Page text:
End of the line for Rodman & Renshaw?

Broker-dealer short on cash, falls short of net-capital rules

Sep 13, 2012 @ 1:09 pm

By Bruce Kelly

Rodman & Renshaw LLC, once a leading investment bank for small, emerging-growth companies, has run short of capital and could shut down.

In a regulatory filing yesterday, the broker-dealer informed the Financial Industry Regulatory Authority Inc. that it is no longer in compliance with the Securities and Exchange Commission's net-capital rules.

Falling under regulatory-net-capital levels is typically a broker-dealer's death knell, although on rare occasions, firms manage to bounce back and remain open.

In the SEC filing, Rodman & Renshaw's parent company, Direct Markets Holdings Corp., said the broker-dealer “would cease conducting its securities business, other than liquidating transactions, unless and until it can achieve compliance” with net-capital rules.

The broker-dealer is considering terminating its license by filing a Form BDW, or broker-dealer withdrawal form, with Finra, according to the filing. It also is considering selling certain assets.

Executives with New York-based Rodman & Renshaw, including chief executive Edward Rubin, did not return calls seeking comment.

Broker-dealers of all stripes have been struggling to maintain net-capital reserves since the financial crisis of 2008, with hundreds failing or simply shutting down since then. Firms must have a minimum amount of cash on hand to remain open for business, and many simply have failed to do so.

Over the past five years, Finra has reported a 12% decline in the number of broker-dealers, with 4,370 up and running in August versus 5,005 at the end of 2007.

Rodman & Renshaw has suffered pronounced turmoil over the past few months.

In May, the parent company changed its name to Direct Markets Holdings Corp. from Rodman & Renshaw Capital Group Inc., signaling a shift in focus to its Direct Markets platform, which links small public companies making secondary offerings with investors.

Despite the shift, the company's stock price failed to recover from a year-long slide. On Thursday morning, shares were trading at a little more than 8 cents, compared with $1.28 a year ago.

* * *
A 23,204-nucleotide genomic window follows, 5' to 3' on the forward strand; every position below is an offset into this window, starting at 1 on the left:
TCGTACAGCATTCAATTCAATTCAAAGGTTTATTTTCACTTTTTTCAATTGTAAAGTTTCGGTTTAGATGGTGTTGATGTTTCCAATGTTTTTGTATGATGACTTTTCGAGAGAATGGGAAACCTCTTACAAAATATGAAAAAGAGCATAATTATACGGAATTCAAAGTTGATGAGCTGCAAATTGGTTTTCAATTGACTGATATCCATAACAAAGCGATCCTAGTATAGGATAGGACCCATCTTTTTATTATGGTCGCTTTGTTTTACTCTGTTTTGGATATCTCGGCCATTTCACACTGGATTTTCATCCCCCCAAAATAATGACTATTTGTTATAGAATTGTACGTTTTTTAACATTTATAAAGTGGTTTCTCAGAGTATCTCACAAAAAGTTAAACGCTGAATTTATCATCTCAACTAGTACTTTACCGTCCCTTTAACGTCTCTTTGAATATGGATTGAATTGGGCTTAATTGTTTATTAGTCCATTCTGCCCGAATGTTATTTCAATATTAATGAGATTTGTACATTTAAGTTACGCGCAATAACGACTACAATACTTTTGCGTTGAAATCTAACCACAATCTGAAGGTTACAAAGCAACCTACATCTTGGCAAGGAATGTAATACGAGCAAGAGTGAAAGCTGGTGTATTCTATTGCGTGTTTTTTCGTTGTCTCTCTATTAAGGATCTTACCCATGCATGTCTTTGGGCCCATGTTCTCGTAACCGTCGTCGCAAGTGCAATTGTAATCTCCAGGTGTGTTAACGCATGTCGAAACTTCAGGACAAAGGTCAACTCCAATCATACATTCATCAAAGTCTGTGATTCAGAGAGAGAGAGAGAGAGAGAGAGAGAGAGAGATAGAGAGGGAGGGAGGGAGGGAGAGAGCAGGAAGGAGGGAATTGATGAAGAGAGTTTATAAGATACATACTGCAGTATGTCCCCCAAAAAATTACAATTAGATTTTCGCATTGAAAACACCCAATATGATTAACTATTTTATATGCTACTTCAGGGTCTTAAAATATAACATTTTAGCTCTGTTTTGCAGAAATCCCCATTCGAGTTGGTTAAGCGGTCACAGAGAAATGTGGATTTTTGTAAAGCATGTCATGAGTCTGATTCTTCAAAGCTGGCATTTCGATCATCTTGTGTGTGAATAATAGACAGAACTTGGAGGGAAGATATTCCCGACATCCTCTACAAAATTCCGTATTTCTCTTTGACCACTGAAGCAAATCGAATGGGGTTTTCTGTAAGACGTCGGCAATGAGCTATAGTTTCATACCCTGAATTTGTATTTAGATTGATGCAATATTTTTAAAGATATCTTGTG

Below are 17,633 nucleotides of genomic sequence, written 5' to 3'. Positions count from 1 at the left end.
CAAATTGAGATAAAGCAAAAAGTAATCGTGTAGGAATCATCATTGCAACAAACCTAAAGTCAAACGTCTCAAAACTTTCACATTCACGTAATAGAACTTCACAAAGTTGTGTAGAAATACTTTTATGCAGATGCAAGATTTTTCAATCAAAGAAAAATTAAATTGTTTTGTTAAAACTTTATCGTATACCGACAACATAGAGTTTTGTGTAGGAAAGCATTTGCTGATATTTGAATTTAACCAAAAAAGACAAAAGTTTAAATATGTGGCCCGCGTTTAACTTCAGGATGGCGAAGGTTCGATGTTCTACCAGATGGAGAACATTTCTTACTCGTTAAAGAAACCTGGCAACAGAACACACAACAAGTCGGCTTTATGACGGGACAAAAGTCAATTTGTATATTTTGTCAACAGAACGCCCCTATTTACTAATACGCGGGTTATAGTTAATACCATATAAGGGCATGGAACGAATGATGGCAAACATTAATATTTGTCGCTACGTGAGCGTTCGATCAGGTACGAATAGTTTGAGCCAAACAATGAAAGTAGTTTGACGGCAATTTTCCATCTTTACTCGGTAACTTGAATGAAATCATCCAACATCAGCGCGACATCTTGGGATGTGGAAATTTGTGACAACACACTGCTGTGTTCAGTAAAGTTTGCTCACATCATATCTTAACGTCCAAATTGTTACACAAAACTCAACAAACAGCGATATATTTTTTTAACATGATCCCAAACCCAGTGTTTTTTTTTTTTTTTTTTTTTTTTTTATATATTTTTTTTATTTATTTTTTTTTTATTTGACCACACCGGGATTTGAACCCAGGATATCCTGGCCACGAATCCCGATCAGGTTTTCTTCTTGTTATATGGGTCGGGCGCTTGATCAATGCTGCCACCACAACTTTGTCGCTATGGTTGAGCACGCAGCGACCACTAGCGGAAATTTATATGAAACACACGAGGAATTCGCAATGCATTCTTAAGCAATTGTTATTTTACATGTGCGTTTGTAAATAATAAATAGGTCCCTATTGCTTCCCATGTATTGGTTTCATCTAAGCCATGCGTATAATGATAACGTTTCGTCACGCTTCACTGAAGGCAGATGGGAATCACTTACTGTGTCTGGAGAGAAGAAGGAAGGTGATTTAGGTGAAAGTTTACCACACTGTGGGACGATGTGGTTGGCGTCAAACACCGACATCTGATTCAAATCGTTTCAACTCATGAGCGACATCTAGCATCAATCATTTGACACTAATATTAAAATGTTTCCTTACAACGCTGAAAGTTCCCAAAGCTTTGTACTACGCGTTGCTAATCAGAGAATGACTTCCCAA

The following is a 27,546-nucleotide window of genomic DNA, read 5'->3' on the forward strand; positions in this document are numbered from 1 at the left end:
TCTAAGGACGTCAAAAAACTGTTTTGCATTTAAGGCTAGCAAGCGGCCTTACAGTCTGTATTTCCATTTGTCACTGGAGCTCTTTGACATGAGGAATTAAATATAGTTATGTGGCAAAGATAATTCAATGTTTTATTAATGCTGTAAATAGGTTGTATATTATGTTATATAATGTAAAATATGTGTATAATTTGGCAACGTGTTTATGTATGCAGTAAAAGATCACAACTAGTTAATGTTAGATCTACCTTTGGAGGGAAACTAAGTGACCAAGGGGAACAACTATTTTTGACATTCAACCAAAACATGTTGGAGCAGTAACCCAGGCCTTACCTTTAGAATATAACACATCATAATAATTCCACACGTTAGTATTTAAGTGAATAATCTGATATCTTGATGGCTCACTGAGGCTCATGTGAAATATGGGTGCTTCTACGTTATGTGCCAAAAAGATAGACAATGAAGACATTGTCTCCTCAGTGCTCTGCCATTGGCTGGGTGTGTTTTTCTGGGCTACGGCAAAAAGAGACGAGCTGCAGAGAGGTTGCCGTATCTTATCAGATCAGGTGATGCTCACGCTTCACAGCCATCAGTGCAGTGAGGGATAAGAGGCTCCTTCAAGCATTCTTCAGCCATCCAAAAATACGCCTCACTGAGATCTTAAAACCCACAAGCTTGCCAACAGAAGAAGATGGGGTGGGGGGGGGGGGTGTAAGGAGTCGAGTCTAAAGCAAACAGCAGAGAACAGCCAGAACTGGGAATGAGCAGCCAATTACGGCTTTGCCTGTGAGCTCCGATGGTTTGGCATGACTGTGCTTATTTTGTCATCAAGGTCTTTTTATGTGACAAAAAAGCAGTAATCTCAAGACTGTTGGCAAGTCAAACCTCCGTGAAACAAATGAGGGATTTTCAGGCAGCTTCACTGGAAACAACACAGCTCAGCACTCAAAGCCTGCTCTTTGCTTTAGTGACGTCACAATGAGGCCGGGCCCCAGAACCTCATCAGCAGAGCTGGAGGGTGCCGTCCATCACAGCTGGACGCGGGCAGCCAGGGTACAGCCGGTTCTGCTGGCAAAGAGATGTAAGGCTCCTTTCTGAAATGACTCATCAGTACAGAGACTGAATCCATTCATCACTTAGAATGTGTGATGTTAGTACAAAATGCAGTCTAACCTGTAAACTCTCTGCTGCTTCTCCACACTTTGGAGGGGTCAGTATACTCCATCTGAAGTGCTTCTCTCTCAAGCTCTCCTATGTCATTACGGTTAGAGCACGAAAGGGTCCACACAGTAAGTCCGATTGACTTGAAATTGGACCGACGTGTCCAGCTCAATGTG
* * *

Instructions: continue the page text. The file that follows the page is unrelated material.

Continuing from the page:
Last month, Finra fined the broker-dealer $315,000 for “supervisory and other violations related to the interaction between the firm's research and investment banking functions.”


What do you think?

View comments

Recommended for you

Sponsored financial news

Featured video


The #MeToo movement and the financial advice industry

Attendees at the Women to Watch luncheon commend the #MeToo movement for raising awareness about the issue of sexual harassment and bringing women together.

Latest news & opinion

What the next market downturn means for small RIAs

Firms that have enjoyed AUM growth because of the runup in stocks may find it hard to adjust to declining revenues if the market suffers a major correction.

DOL fiduciary rule likely to live on despite appeals court loss

Future developments will hinge on whether the Labor Department continues the fight to remake the regulation its own way.

DOL fiduciary rule: Industry reacts to Fifth Circuit ruling

Groups on both sides of the fiduciary debate had plenty to say.

Fifth Circuit Court of Appeals vacates DOL fiduciary rule

In split decision, judges say agency exceeded authority.

UBS, after dumping the broker protocol, continues to see brokers come and go

The wirehouse has seen 14 individuals or teams leave and five join for a net loss of $2.4 billion in AUM


Hi! Glad you're here and we hope you like all the great work we do here at InvestmentNews. But what we do is expensive and is funded in part by our sponsors. So won't you show our sponsors a little love by whitelisting investmentnews.com? It'll help us continue to serve you.

Yes, show me how to whitelist investmentnews.com

Ad blocker detected. Please whitelist us or give premium a try.


Subscribe and Save 60%

Premium Access
Print + Digital

Learn more
Subscribe to Print